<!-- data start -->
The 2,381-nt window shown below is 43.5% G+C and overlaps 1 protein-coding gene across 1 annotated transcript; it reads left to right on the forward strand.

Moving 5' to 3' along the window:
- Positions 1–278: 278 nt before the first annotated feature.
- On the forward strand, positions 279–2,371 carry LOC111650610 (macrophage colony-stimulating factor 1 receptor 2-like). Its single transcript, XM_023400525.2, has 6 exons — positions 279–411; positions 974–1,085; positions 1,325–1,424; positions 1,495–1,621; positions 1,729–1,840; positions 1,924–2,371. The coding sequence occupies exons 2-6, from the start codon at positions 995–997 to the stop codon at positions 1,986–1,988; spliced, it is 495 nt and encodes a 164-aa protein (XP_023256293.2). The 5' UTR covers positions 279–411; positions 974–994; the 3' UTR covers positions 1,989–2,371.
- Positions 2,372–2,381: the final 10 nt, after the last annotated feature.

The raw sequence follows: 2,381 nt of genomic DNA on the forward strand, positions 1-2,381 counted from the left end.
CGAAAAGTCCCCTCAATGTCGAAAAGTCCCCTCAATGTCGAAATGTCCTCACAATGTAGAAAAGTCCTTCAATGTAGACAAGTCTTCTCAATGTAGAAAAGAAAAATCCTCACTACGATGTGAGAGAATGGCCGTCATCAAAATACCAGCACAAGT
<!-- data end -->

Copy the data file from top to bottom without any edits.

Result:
The 2,381-nt window shown below is 43.5% G+C and overlaps 1 protein-coding gene across 1 annotated transcript; it reads left to right on the forward strand.

Moving 5' to 3' along the window:
- Positions 1–278: 278 nt before the first annotated feature.
- On the forward strand, positions 279–2,371 carry LOC111650610 (macrophage colony-stimulating factor 1 receptor 2-like). Its single transcript, XM_023400525.2, has 6 exons — positions 279–411; positions 974–1,085; positions 1,325–1,424; positions 1,495–1,621; positions 1,729–1,840; positions 1,924–2,371. The coding sequence occupies exons 2-6, from the start codon at positions 995–997 to the stop codon at positions 1,986–1,988; spliced, it is 495 nt and encodes a 164-aa protein (XP_023256293.2). The 5' UTR covers positions 279–411; positions 974–994; the 3' UTR covers positions 1,989–2,371.
- Positions 2,372–2,381: the final 10 nt, after the last annotated feature.

The raw sequence follows: 2,381 nt of genomic DNA on the forward strand, positions 1-2,381 counted from the left end.
CGAAAAGTCCCCTCAATGTCGAAAAGTCCCCTCAATGTCGAAATGTCCTCACAATGTAGAAAAGTCCTTCAATGTAGACAAGTCTTCTCAATGTAGAAAAGAAAAATCCTCACTACGATGTGAGAGAATGGCCGTCATCAAAATACCAGCACAAGT